But that black-and-white sense of morality isn’t well defined in Captain America: Civil War. In fact, there isn’t really an established sense of right and wrong in the picture, just characters whose ideals and values clash violently with each other. You can argue that there is a quote-unquote “villain” in the movie, but he’s more of a viewer than an active participant to the conflict involved. If we have to go by titles in this movie, what we have then is hero against hero, Avenger against Avenger, and friend against friend. The ensuing action is nothing else but thrilling, thought-provoking, mind-blowing, and heartbreaking.

In this sequel to both Captain America: The Winter Soldier and Avengers: Age of Ultron, Steve Rogers, a.k.a. Captain America (Chris Evans) leads a new team of Avengers, consisting of Black Widow (Scarlett Johannson), War Machine (Don Cheadle), Falcon (Anthony Mackie), Vision (Paul Bettany) and Scarlet Witch (Elizabeth Olsen). After an international event involving the Avengers ends in high casualties, General Thaddeus Ross (William Hurt) and Tony Stark, a.k.a. Iron Man (Robert Downey Jr.) step in to introduce the Sokovia Accords, which states that the Avengers would no longer be a private organization, but instead will be employed and assigned missions by a United Nations panel.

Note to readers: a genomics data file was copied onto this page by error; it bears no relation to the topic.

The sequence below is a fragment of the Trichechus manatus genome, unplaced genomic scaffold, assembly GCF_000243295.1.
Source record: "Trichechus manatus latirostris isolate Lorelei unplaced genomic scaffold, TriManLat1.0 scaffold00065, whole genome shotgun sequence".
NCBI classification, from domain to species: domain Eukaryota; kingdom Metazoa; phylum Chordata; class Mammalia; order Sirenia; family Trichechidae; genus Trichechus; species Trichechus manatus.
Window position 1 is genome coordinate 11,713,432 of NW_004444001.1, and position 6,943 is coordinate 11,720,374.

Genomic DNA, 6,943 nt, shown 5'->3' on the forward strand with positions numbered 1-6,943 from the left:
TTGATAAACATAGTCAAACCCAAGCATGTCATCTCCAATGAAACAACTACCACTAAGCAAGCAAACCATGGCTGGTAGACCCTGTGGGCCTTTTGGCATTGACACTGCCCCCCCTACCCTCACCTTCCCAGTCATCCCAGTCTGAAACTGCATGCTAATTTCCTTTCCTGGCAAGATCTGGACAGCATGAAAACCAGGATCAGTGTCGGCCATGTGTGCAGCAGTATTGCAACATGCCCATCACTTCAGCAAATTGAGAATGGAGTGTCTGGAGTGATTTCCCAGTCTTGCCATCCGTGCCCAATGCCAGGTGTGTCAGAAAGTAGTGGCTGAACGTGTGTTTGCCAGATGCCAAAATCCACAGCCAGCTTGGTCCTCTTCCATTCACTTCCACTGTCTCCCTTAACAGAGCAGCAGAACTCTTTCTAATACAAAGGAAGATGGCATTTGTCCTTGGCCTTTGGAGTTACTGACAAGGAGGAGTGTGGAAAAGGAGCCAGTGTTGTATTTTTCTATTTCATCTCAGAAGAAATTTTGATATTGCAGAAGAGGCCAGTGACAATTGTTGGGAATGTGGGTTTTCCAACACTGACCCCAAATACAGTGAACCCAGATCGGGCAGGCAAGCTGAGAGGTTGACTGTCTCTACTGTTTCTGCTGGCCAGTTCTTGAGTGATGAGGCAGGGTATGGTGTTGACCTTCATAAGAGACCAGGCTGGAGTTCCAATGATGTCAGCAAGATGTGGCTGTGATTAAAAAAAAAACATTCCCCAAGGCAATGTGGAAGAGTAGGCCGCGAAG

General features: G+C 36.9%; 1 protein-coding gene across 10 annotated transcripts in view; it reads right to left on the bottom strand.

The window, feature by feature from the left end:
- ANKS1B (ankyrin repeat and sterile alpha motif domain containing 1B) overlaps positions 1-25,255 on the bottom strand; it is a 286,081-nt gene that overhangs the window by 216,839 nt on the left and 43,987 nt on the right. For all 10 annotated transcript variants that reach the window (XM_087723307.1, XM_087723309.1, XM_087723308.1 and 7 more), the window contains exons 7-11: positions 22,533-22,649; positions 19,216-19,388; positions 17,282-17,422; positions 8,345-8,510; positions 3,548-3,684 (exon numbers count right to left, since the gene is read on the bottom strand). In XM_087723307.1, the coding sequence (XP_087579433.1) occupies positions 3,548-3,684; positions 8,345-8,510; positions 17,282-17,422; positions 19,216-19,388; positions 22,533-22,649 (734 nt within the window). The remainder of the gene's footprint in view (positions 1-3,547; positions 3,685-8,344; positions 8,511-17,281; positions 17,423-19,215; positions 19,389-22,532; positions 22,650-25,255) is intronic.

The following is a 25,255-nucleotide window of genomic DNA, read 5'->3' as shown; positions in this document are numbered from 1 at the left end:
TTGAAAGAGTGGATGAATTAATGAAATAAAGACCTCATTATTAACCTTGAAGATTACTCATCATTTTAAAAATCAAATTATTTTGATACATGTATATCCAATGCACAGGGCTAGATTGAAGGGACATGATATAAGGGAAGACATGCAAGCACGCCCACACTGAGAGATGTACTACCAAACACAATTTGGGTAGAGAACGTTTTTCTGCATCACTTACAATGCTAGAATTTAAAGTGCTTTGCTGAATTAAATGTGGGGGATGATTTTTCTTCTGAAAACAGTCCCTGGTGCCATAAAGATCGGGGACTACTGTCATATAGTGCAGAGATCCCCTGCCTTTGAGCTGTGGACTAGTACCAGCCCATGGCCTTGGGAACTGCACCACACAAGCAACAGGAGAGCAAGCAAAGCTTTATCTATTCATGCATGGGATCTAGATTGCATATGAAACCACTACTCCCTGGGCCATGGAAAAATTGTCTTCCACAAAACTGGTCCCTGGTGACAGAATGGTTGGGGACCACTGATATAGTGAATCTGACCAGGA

There are two perspectives to the Accords. On one hand, the Accords would give a new level of accountability to the Avengers. They would be restricted in where they could go and what they could do, and the public casualties in turn could be lessened. Plus, the Avengers would now get paid for all of their superheroing. On the other hand, this could put a level of control and interference on the Avengers that would prevent them from doing the most good. Plus, being assigned to report to a panel leaves them vulnerable for manipulation, forcing them to do things that they wouldn’t otherwise.

Iron Man leads the side that’s for the Accords: Cap leads the side that’s against it. But regardless of both sides, there’s another player in the field whose looking to manipulate both sides to his advantage. And neither side realizes it until its too late.

The second Marvel movie to be directed by brothers Anthony and Joe Russo and the fourth to be written by Christopher Markus and Stephen McFeely, Captain America: Civil War is a superhero movie ripe with context, a movie that asks uncomfortable questions that we would much rather remain unanswered. Just like how The Winter Soldier related its plot to today’s world of government control, survaillance, and corruption, Civil War also relates to real-world issues that appeals just as much to reality as they do to fantasy.